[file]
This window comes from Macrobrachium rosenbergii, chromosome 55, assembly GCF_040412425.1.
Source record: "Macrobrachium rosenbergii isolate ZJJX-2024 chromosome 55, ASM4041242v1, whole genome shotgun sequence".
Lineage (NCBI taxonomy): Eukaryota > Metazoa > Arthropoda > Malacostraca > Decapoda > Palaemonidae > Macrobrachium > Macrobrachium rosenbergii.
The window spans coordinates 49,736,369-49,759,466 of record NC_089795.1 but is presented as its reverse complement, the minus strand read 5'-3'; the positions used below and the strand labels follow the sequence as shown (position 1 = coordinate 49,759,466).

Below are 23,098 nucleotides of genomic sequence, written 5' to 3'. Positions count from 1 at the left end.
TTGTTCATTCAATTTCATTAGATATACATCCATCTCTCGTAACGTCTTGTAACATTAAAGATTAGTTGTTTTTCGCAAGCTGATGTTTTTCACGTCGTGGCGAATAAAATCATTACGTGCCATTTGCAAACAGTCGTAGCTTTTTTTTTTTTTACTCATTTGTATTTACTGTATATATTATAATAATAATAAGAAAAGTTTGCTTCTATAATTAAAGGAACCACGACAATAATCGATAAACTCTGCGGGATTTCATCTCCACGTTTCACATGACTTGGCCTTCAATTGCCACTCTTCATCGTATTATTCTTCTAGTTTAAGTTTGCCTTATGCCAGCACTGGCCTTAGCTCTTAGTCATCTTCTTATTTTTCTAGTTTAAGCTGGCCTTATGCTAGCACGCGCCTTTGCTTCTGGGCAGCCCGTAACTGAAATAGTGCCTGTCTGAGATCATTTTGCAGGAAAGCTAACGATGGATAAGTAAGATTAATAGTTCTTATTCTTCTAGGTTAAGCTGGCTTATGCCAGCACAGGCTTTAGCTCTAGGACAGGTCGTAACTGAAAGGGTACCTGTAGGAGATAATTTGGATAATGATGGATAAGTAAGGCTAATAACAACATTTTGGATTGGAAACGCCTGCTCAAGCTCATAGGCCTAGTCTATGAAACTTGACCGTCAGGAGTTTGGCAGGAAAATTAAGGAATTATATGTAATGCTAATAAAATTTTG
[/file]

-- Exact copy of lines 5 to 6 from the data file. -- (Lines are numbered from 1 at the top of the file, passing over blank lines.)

Below are 23,098 nucleotides of genomic sequence, written 5' to 3'. Positions count from 1 at the left end.
TTGTTCATTCAATTTCATTAGATATACATCCATCTCTCGTAACGTCTTGTAACATTAAAGATTAGTTGTTTTTCGCAAGCTGATGTTTTTCACGTCGTGGCGAATAAAATCATTACGTGCCATTTGCAAACAGTCGTAGCTTTTTTTTTTTTTACTCATTTGTATTTACTGTATATATTATAATAATAATAAGAAAAGTTTGCTTCTATAATTAAAGGAACCACGACAATAATCGATAAACTCTGCGGGATTTCATCTCCACGTTTCACATGACTTGGCCTTCAATTGCCACTCTTCATCGTATTATTCTTCTAGTTTAAGTTTGCCTTATGCCAGCACTGGCCTTAGCTCTTAGTCATCTTCTTATTTTTCTAGTTTAAGCTGGCCTTATGCTAGCACGCGCCTTTGCTTCTGGGCAGCCCGTAACTGAAATAGTGCCTGTCTGAGATCATTTTGCAGGAAAGCTAACGATGGATAAGTAAGATTAATAGTTCTTATTCTTCTAGGTTAAGCTGGCTTATGCCAGCACAGGCTTTAGCTCTAGGACAGGTCGTAACTGAAAGGGTACCTGTAGGAGATAATTTGGATAATGATGGATAAGTAAGGCTAATAACAACATTTTGGATTGGAAACGCCTGCTCAAGCTCATAGGCCTAGTCTATGAAACTTGACCGTCAGGAGTTTGGCAGGAAAATTAAGGAATTATATGTAATGCTAATAAAATTTTG